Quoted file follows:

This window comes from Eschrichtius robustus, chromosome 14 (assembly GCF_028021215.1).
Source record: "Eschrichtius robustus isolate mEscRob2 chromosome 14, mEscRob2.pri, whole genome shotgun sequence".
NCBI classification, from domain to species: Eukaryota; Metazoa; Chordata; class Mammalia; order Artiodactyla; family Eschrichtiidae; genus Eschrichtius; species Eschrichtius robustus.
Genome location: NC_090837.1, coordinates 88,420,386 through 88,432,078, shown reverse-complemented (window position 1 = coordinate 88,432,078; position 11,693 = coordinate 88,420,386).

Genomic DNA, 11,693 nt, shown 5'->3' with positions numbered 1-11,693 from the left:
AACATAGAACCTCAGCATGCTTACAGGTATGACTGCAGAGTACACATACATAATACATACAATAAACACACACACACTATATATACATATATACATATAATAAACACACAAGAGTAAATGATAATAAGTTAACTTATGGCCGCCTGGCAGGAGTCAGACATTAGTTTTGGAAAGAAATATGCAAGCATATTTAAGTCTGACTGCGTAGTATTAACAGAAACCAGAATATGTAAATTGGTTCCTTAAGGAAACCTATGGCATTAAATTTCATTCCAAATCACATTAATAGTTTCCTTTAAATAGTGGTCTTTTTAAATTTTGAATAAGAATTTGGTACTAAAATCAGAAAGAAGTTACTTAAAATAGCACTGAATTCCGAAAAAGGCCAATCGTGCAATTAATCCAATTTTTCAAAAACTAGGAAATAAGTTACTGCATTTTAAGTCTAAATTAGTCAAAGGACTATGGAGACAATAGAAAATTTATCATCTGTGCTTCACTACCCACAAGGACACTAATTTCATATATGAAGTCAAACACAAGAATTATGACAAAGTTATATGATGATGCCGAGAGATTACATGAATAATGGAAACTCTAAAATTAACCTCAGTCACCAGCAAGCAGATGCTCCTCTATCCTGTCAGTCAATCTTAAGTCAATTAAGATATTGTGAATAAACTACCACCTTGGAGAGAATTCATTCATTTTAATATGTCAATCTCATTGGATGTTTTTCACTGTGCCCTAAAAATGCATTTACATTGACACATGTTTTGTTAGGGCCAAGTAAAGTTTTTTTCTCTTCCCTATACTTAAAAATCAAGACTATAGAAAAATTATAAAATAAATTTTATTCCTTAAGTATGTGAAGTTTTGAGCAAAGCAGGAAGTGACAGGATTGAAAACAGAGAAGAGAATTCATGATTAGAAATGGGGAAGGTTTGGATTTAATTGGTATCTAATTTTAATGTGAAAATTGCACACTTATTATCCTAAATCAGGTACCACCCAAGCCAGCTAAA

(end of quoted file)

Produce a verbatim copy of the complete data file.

This window comes from Eschrichtius robustus, chromosome 14 (assembly GCF_028021215.1).
Source record: "Eschrichtius robustus isolate mEscRob2 chromosome 14, mEscRob2.pri, whole genome shotgun sequence".
NCBI classification, from domain to species: Eukaryota; Metazoa; Chordata; class Mammalia; order Artiodactyla; family Eschrichtiidae; genus Eschrichtius; species Eschrichtius robustus.
Genome location: NC_090837.1, coordinates 88,420,386 through 88,432,078, shown reverse-complemented (window position 1 = coordinate 88,432,078; position 11,693 = coordinate 88,420,386).

Genomic DNA, 11,693 nt, shown 5'->3' with positions numbered 1-11,693 from the left:
AACATAGAACCTCAGCATGCTTACAGGTATGACTGCAGAGTACACATACATAATACATACAATAAACACACACACACTATATATACATATATACATATAATAAACACACAAGAGTAAATGATAATAAGTTAACTTATGGCCGCCTGGCAGGAGTCAGACATTAGTTTTGGAAAGAAATATGCAAGCATATTTAAGTCTGACTGCGTAGTATTAACAGAAACCAGAATATGTAAATTGGTTCCTTAAGGAAACCTATGGCATTAAATTTCATTCCAAATCACATTAATAGTTTCCTTTAAATAGTGGTCTTTTTAAATTTTGAATAAGAATTTGGTACTAAAATCAGAAAGAAGTTACTTAAAATAGCACTGAATTCCGAAAAAGGCCAATCGTGCAATTAATCCAATTTTTCAAAAACTAGGAAATAAGTTACTGCATTTTAAGTCTAAATTAGTCAAAGGACTATGGAGACAATAGAAAATTTATCATCTGTGCTTCACTACCCACAAGGACACTAATTTCATATATGAAGTCAAACACAAGAATTATGACAAAGTTATATGATGATGCCGAGAGATTACATGAATAATGGAAACTCTAAAATTAACCTCAGTCACCAGCAAGCAGATGCTCCTCTATCCTGTCAGTCAATCTTAAGTCAATTAAGATATTGTGAATAAACTACCACCTTGGAGAGAATTCATTCATTTTAATATGTCAATCTCATTGGATGTTTTTCACTGTGCCCTAAAAATGCATTTACATTGACACATGTTTTGTTAGGGCCAAGTAAAGTTTTTTTCTCTTCCCTATACTTAAAAATCAAGACTATAGAAAAATTATAAAATAAATTTTATTCCTTAAGTATGTGAAGTTTTGAGCAAAGCAGGAAGTGACAGGATTGAAAACAGAGAAGAGAATTCATGATTAGAAATGGGGAAGGTTTGGATTTAATTGGTATCTAATTTTAATGTGAAAATTGCACACTTATTATCCTAAATCAGGTACCACCCAAGCCAGCTAAA